Supplemental Security Income (SSI) and Social Security Disability Insurance (SSDI) are often confused for each other for a variety of reasons. Not only are their abbreviations similar, but the programs perform similar functions. It also doesn’t help that they’re both among the largest and most common federal social security programs. However, applying for the wrong program can be costly, wasting valuable time when you need financial security assistance. Let’s take a few moments to discuss the important difference between these two programs.
What Is SSI?
The primary role of Supplemental Security Income is to provide benefits for low-income individuals who have either never worked, or worked so little that they don’t have enough work credits to qualify for SSDI. This means qualifying for SSI is considerably more difficult, as it requires that you pass a “means test.” Essentially, if you have less than $2,000 in assets and a very limited source of income, you may be able to qualify for SSI.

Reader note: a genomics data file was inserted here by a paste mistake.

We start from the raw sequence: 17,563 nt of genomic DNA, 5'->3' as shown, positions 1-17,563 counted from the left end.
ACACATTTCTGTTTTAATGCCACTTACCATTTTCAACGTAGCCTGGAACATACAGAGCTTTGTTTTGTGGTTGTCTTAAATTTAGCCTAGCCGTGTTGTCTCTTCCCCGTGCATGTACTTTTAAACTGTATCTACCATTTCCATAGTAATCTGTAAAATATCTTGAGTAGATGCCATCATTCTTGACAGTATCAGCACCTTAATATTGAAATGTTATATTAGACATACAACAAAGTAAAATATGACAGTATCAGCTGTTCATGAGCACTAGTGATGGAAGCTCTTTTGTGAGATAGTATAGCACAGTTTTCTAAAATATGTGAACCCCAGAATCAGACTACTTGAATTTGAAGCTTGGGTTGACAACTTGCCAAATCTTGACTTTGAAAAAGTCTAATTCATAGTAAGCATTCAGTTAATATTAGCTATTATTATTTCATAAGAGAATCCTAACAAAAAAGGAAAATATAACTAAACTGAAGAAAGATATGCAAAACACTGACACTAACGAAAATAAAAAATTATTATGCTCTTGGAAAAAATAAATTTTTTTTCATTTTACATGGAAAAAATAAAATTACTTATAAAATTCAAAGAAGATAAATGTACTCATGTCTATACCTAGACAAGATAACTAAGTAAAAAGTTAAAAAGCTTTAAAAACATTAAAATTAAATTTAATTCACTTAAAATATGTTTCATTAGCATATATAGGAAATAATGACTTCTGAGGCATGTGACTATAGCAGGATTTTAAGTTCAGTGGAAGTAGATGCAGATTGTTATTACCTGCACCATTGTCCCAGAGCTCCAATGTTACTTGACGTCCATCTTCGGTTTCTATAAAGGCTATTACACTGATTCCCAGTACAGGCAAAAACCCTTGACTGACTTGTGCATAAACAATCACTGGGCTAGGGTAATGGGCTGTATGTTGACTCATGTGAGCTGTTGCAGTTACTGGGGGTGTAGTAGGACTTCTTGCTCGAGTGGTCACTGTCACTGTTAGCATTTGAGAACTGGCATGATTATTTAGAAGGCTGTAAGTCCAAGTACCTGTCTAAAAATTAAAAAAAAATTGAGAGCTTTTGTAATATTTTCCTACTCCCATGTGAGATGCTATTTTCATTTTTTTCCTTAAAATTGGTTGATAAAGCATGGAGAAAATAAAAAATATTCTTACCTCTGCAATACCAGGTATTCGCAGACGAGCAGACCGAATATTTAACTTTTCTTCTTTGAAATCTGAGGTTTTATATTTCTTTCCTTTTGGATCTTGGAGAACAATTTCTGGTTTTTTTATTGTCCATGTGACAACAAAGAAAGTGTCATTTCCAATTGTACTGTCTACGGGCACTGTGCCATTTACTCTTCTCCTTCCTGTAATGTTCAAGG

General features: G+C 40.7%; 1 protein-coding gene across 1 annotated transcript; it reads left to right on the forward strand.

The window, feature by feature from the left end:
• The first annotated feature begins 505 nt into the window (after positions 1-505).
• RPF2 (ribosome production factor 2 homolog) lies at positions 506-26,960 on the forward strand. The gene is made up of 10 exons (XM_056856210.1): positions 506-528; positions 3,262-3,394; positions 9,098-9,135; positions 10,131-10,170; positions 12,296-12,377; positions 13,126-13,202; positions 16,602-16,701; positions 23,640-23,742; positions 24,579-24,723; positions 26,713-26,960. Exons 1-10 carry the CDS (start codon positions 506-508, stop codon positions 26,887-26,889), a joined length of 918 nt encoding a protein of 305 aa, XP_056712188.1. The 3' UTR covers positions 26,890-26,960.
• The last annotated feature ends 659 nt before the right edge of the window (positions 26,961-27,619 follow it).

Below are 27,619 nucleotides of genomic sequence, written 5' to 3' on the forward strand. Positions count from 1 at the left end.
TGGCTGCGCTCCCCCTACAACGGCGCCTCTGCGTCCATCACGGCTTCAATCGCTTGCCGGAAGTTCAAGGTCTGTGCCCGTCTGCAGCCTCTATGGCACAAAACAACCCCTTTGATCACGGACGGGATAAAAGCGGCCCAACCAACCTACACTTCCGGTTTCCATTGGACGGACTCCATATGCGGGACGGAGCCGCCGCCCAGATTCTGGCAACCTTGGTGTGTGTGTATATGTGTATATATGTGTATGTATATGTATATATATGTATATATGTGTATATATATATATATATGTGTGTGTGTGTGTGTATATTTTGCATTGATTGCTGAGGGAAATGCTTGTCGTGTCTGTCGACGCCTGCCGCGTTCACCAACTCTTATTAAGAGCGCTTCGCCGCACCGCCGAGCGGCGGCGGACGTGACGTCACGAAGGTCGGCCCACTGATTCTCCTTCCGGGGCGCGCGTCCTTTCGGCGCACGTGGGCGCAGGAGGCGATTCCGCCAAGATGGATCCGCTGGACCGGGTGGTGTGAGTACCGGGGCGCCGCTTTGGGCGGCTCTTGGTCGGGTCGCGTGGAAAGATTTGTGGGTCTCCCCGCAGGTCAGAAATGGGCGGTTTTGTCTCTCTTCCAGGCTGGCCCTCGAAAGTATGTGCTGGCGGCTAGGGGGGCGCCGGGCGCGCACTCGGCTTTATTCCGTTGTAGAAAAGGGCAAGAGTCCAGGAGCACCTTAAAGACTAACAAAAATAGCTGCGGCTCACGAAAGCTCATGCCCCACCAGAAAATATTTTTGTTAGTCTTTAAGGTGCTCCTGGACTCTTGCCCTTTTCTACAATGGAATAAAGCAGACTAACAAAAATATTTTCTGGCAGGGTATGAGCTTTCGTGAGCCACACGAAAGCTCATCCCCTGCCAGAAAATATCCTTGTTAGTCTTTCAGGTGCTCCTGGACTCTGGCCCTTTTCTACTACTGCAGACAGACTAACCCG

SSI is also funded differently from SSDI as well. Whereas SSDI is funded directly out of the Social Security trust fund, SSI is funded entirely by general fund taxes. SSI recipients are also usually eligible to receive Medicaid benefits and food stamps, depending on their income levels and where they live.
What is SSDI?
Social Security Disability Insurance is what most people immediately think of when they think of the social security program. This system is funded entirely by payroll taxes (which you see taken out of your check each pay period) and is used primarily to assist those who are still of working age, but have become badly injured to the point where they need financial assistance.
Those who qualify for this program must have earned enough “work credits” through completing enough hours at their job to qualify and be below the retirement age of 65 but over the age of 18. However, dependents of a disabled person, such as their spouse or children, could also qualify to receive auxiliary benefits.Which of these programs is right for you? Discuss your case with a Richmond social security lawyer from Harbison & Kavanagh today! Call us at (804) 823-2050 to arrange a case evaluation.